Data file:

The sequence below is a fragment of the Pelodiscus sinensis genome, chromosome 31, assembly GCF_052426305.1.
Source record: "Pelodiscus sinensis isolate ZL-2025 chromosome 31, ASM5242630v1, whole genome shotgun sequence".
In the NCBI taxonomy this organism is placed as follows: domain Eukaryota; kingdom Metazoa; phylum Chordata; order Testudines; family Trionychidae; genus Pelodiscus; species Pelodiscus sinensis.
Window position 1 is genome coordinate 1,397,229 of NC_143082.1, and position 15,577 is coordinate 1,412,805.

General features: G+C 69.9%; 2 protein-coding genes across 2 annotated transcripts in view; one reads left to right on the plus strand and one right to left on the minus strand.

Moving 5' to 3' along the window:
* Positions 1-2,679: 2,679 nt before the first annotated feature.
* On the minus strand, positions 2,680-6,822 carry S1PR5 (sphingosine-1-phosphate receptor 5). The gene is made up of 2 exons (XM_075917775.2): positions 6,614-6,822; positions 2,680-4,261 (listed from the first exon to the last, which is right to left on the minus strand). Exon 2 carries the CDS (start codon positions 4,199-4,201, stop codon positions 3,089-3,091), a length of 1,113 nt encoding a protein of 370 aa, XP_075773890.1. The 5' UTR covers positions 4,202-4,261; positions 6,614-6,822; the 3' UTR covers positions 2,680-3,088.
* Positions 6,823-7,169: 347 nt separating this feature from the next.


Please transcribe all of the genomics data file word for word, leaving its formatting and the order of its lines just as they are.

The sequence below is a fragment of the Pelodiscus sinensis genome, chromosome 31, assembly GCF_052426305.1.
Source record: "Pelodiscus sinensis isolate ZL-2025 chromosome 31, ASM5242630v1, whole genome shotgun sequence".
In the NCBI taxonomy this organism is placed as follows: domain Eukaryota; kingdom Metazoa; phylum Chordata; order Testudines; family Trionychidae; genus Pelodiscus; species Pelodiscus sinensis.
Window position 1 is genome coordinate 1,397,229 of NC_143082.1, and position 15,577 is coordinate 1,412,805.

General features: G+C 69.9%; 2 protein-coding genes across 2 annotated transcripts in view; one reads left to right on the plus strand and one right to left on the minus strand.

Moving 5' to 3' along the window:
* Positions 1-2,679: 2,679 nt before the first annotated feature.
* On the minus strand, positions 2,680-6,822 carry S1PR5 (sphingosine-1-phosphate receptor 5). The gene is made up of 2 exons (XM_075917775.2): positions 6,614-6,822; positions 2,680-4,261 (listed from the first exon to the last, which is right to left on the minus strand). Exon 2 carries the CDS (start codon positions 4,199-4,201, stop codon positions 3,089-3,091), a length of 1,113 nt encoding a protein of 370 aa, XP_075773890.1. The 5' UTR covers positions 4,202-4,261; positions 6,614-6,822; the 3' UTR covers positions 2,680-3,088.
* Positions 6,823-7,169: 347 nt separating this feature from the next.